Kiryat Arba Chief Rabbi Dov Lior was detained by police Monday afternoon over his endorsement of a book that purportedly incites violence entitled, Torat Hamelekh (King’s Torah).

The 2009 book by Yitzhak Shapira gives Jews permission to preemptively kill gentiles if they feel threatened.

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Lior had refused to answer a police summons over his approval of the book, and stated that rabbis should have autonomy to express their opinions on matter of Jewish law and thought.

The arrest was made by the National Serious and International Crimes Unit.

Lior, head of the Council of Jewish Communities of Judea, Samaria and the Gaza Strip, and one of the most senior national religious rabbis, was pulled over while driving on the road connecting Gush Etzion and Jerusalem and taken to Lod for short questioning.

On Monday night, Lior was greeted by his supporters who staged protests against his arrest throughout the day.

Hundreds of young men sang and danced in his honor under the bridge at the entrance to Jerusalem. The crowd, including the rabbi, departed in a procession to the Merkaz Harav Yeshiva in Jerusalem’s Kiryat Moshe neighborhood.

Also part of the group were Rabbi Yaakov Yosef, another rabbi who endorsed the controversial book and has refused police summons for questioning, Chief Safed Rabbi Shmuel Eliyahu and Rabbi Yitzhak Shapira of the Yitzhar settlement, who is the author of Torat Hamelekh. MK Michael Ben-Ari (National Union) was also present.

Addressing a packed central study hall at the yeshiva, Lior reiterated that the issue at hand was about freedom of thought with no ramifications of violence or incitement.

“We know that the dignity of Torah is a priority to other things,” Lior said. “Those charged with implementing the Torah, true sages (talmidei hakhamim) dedicate their lives to studying Torah, and Halacha is ruled according to them.

“Sages don’t need the approval of a Commissar to determine what can or cannot be said,” he said, using the Hebrew word “haskama” for acquiescence, which is also the same word used for rabbinic endorsements for books,” he said.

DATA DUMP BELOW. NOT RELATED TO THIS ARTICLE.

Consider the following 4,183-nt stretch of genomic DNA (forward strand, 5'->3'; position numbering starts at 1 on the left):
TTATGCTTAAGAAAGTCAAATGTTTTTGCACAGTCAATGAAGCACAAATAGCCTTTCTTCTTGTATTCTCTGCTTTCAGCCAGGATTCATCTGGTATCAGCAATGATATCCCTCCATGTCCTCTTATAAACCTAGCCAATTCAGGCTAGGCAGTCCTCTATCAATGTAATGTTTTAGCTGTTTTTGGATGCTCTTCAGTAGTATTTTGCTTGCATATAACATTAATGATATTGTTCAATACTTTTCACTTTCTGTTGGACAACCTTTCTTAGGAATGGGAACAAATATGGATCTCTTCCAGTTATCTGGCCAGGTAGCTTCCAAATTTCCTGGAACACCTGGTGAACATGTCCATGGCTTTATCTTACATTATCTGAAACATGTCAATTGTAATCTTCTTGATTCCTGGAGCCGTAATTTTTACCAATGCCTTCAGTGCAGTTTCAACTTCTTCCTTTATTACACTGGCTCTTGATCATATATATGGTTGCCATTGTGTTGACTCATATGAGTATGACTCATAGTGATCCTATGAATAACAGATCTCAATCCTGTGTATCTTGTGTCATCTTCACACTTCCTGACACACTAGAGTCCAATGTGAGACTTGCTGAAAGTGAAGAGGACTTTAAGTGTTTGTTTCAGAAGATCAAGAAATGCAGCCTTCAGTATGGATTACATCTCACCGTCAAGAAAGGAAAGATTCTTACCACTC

“To accuse rabbis dealing with Torah research of incitement to violence is wrong; sages have nothing to do with violence, their sole purpose is to educate.

“The Torah does not need anyone’s approval.”

Speaking after Lior, Yosef noted that “some people have a hard time reading an entire book.”

He continued, “There are those who never learned in a yeshiva. I would like to refer them to a synopsis of the book.”

Yosef also noted that his father, Rabbi Ovadia Yosef, president of the Shas Council of Torah Sages, wrote similar things in his Yecheve Da’at series, for which he was awarded the Israel Prize.

Twenty-five activists were arrested Monday in a number of Jerusalem demonstrations sparked by Lior’s arrest.

Three demonstrators were arrested at a large protest outside of the Supreme Court that began around 6:00 pm.

Hundreds of demonstrators massed and blocked the intersection outside of the court.

Police arrested one of the demonstrators, and when dozens of demonstrators tried to grab him away from the security forces, police arrested two additional demonstrators.

Police used cars and water canons to disperse the protesters.